When the DOC spoke with rolling stone last week about the excellent new documentary about his life, he dropped a bombshell: he had recorded new music for the first time in decades. Since a car accident in 1989 damaged his vocal cords, the gravelly-voiced rapper – who once went platinum No one can do better in 1988 and wrote rhymes for NWA – had only recorded one full album, 1996 Helter Skelterand only made a few appearances himself in another, in 2003 The devil.
But as surprising as his return to the microphone was, he chose as his collaborator: “Fat Mike” Burkett, longtime leader of the punk group NOFX. “He started working with a group called the Codefendants,” the DOC said. “I did a song with these guys, and people are freaking out about it, so it must be pretty good.”
Fat Mike, who tells rolling stone that he’s only ever bought one rap album in his life (“It was Eminem with that song ‘Stan'”), was also surprised by the collaboration. “I listen to punk rock and the Beatles and Bowie, bullshit like that,” he says on Zoom. “I have no knowledge of hip-hop.”
The pair met through Gary Ousdahl, who produced the DOC documentary, and it worked so well that a lot of the footage was filmed at Fat Mike’s. “We come from two totally different places,” says Fat Mike. “He had never heard of punk rock before. But our sense of humor is the same and we get along so well. Eventually, the punk rocker played DOC some music he’d recorded with a new band called the Codefendants — which includes Sam King of San Francisco punks Get Dead and hip-hop artist Ceschi — and the rapper was impressed.
“He’s like, ‘What the fuck? I’ve never done anything like that,'” Fat Mike says. “And I’m like, ‘This is just some shit I’m on work. Do you want to do a song with us?’ He’s like, ‘Fuck yeah, I do.’ And that was just it. He heard it. He loved it. And he’s in it.
“The guy was so genuine and cool and adamant about working together because, being introduced to my story, he really wanted to see me win,” DOC said via email. “That kind of energy made it hard to say no. Plus, the guy is a great producer, and the young guys have great voices. Might as well add a dirty growl.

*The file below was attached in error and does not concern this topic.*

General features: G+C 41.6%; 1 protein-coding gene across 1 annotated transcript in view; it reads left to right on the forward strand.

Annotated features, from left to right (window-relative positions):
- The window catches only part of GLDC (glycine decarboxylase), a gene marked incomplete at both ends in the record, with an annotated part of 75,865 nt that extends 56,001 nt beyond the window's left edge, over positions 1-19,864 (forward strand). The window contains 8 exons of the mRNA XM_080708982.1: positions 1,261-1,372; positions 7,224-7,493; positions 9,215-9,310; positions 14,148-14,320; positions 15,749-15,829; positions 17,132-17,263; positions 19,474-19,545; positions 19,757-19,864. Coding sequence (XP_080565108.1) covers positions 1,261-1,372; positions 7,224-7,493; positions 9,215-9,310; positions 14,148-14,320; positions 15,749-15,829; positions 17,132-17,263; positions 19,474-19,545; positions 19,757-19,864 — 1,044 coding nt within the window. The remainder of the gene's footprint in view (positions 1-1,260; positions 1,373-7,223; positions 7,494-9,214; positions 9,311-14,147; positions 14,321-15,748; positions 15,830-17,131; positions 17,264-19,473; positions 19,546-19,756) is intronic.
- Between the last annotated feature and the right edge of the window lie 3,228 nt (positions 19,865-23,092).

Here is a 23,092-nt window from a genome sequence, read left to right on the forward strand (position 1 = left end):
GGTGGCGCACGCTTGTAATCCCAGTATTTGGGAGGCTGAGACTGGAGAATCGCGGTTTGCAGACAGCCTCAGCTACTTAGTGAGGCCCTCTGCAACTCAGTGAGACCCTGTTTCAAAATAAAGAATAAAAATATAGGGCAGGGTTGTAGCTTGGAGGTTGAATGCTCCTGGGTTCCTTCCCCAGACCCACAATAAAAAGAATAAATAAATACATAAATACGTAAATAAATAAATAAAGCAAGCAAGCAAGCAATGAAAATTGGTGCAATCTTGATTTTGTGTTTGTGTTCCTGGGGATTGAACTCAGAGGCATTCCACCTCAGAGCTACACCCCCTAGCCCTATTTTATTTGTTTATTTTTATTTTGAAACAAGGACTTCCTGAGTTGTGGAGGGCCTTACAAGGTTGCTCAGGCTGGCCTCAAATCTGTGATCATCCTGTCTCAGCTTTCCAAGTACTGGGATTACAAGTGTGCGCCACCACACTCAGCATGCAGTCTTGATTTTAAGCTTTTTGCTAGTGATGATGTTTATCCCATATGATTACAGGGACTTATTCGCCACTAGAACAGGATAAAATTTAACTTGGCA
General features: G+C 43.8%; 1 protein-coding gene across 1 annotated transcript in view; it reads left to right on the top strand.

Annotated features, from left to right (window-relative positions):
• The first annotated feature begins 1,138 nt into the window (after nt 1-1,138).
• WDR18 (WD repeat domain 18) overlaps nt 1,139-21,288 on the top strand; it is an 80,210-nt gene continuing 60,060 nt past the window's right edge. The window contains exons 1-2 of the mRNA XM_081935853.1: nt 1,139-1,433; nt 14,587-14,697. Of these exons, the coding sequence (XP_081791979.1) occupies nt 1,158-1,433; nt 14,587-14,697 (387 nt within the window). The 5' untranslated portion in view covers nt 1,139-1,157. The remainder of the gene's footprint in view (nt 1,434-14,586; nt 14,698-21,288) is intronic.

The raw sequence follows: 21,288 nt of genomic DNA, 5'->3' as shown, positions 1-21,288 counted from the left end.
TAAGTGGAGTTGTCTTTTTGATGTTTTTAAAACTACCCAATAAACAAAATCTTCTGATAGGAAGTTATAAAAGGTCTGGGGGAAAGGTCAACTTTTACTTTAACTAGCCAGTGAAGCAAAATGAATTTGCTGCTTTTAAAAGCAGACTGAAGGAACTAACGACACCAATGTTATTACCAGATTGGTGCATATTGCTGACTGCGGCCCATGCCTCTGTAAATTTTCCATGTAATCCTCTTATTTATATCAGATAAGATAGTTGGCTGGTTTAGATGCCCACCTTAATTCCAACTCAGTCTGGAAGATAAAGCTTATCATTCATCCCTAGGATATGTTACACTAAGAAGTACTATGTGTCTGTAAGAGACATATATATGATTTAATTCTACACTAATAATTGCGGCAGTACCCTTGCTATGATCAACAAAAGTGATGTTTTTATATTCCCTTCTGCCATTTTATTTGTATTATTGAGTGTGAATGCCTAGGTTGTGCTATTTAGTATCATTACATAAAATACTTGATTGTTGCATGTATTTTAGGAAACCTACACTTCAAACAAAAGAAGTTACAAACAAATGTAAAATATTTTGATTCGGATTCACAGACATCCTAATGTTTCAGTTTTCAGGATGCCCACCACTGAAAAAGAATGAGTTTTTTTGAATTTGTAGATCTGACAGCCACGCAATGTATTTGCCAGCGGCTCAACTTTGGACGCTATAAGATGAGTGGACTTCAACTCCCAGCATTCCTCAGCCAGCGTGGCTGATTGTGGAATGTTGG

The result was “The Fast Ones”, premiering here. After verses from King and Ceschi over a thick bass line, trapping drums, and echoing, dubby ear candy, the DOC raps about how hip-hop has changed since its beginnings. “We used to say ‘fuck the brass’ on ayahuasca… That was when it was attitudes, now it’s just a minstrel – black fists, black fools, black-faced clowns.” His voice is gruff and raspy, and it matches the downtempo vibe of the track perfectly. “He needed someone to tell him, ‘Dude, your voice is perfect; it’s just different,” says Fat Mike. “He destroyed everyone. He comes like a fucking monster.
Fat Mike saw how the experience refreshed the rapper. “Now he wants to do a few more songs with us and tour with us, which would be so awesome,” the punk rocker said. “He came out and sang a song with NOFX in Dallas, ‘Kill All the White Man’, and it was so cool. He was so excited. And then we stopped and the whole crowd was chanting ‘DOC’, and he said ‘Oh, my God’. Fuck, I never got to experience that. He fucking missed.
Fat Mike is still considering how he wants to roll out the rest of Codefendants’ music. He already has a genre name for it, ‘crime wave’ – “The band is full of criminals and criminals,” he says, adding, “If Sam gets arrested for anything, he gets a lot of money. ‘a two-year suspended sentence, so he has to try to stay out of trouble, and that’s impossible for him’ – and a website for the band, but it’s still coming together. They recently met Imani from Pharcyde and rapper Ras Kass and now intend to work together.”I’ve never heard of these people, but they want to be a part of it, which is so exciting,” says Fat Mike.
As a producer, Fat Mike believes his role is to encourage artists who would otherwise hide their vulnerable side to open up. “For this record, they sing things that make them feel like, ‘Oh, I can’t believe I let that out,'” he says. “I’m a co-writer and a producer, but I really bring that out in people.”
“Mike has a fantastic ear and pen himself,” says DOC. “Also, punk and rap are really cousins. I’ve always taken a bit of pride in knowing what works and these guys work.
The only thing Fat Mike worries about with “The Fast Ones” is how one of DOC’s oldest friends, Dr. Dre, will feel about it. “He didn’t play it for Dre,” the producer says. “He didn’t play it for anyone. I’m actually a little freaked out, because when Xzibit was there, he takes the mic, then his manager comes in like “It’s Dre”. He says, ‘Who the fuck is this guy? And you are sure my label.’ So here is. I hope Dre likes the song.
Although the project did not receive the reception that Fat Mike hoped for, it was a transformative experience. “I have such a newfound respect for hip-hop,” he says, though he concedes he’s not a regular rap listener. He just likes to create something different. “I’m 55 and I can do new things,” he enthuses. “No matter how good a NOFX recording is, who cares? I mean, people care. Our album from last year got great reviews… [but] I think it’s the best record I’ve ever produced.
He also hopes the DOC feels the same way. “After doing this co-defendants thing, I really want to see him start working again,” he says. “Yeah, his voice is like Louis Armstrong. You box have a voice like that.